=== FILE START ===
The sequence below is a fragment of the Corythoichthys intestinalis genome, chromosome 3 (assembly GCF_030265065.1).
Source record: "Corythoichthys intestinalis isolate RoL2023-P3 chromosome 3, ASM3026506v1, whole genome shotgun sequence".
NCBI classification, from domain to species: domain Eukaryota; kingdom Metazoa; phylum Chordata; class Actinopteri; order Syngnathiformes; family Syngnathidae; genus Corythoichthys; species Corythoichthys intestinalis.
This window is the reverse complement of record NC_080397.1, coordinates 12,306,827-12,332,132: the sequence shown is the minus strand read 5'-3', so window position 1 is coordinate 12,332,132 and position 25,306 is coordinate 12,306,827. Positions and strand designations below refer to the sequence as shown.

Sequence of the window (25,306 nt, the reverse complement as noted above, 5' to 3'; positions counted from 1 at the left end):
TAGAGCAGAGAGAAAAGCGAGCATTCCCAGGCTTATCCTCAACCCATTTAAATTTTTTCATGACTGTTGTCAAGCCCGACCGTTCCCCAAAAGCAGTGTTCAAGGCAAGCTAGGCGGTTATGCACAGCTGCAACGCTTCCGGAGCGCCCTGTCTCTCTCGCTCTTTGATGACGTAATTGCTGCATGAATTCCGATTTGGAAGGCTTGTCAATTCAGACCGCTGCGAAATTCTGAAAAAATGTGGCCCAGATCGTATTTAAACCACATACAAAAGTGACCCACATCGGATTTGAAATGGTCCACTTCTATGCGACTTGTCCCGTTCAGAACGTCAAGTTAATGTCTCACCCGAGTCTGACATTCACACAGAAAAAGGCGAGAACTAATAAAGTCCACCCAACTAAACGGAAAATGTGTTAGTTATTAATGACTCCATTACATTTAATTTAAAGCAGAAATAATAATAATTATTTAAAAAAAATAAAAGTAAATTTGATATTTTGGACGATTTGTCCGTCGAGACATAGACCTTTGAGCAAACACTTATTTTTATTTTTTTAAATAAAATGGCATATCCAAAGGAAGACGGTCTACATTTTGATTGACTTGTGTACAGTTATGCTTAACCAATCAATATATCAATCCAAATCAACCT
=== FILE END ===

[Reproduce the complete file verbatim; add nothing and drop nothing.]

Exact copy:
The sequence below is a fragment of the Corythoichthys intestinalis genome, chromosome 3 (assembly GCF_030265065.1).
Source record: "Corythoichthys intestinalis isolate RoL2023-P3 chromosome 3, ASM3026506v1, whole genome shotgun sequence".
NCBI classification, from domain to species: domain Eukaryota; kingdom Metazoa; phylum Chordata; class Actinopteri; order Syngnathiformes; family Syngnathidae; genus Corythoichthys; species Corythoichthys intestinalis.
This window is the reverse complement of record NC_080397.1, coordinates 12,306,827-12,332,132: the sequence shown is the minus strand read 5'-3', so window position 1 is coordinate 12,332,132 and position 25,306 is coordinate 12,306,827. Positions and strand designations below refer to the sequence as shown.

Sequence of the window (25,306 nt, the reverse complement as noted above, 5' to 3'; positions counted from 1 at the left end):
TAGAGCAGAGAGAAAAGCGAGCATTCCCAGGCTTATCCTCAACCCATTTAAATTTTTTCATGACTGTTGTCAAGCCCGACCGTTCCCCAAAAGCAGTGTTCAAGGCAAGCTAGGCGGTTATGCACAGCTGCAACGCTTCCGGAGCGCCCTGTCTCTCTCGCTCTTTGATGACGTAATTGCTGCATGAATTCCGATTTGGAAGGCTTGTCAATTCAGACCGCTGCGAAATTCTGAAAAAATGTGGCCCAGATCGTATTTAAACCACATACAAAAGTGACCCACATCGGATTTGAAATGGTCCACTTCTATGCGACTTGTCCCGTTCAGAACGTCAAGTTAATGTCTCACCCGAGTCTGACATTCACACAGAAAAAGGCGAGAACTAATAAAGTCCACCCAACTAAACGGAAAATGTGTTAGTTATTAATGACTCCATTACATTTAATTTAAAGCAGAAATAATAATAATTATTTAAAAAAAATAAAAGTAAATTTGATATTTTGGACGATTTGTCCGTCGAGACATAGACCTTTGAGCAAACACTTATTTTTATTTTTTTAAATAAAATGGCATATCCAAAGGAAGACGGTCTACATTTTGATTGACTTGTGTACAGTTATGCTTAACCAATCAATATATCAATCCAAATCAACCT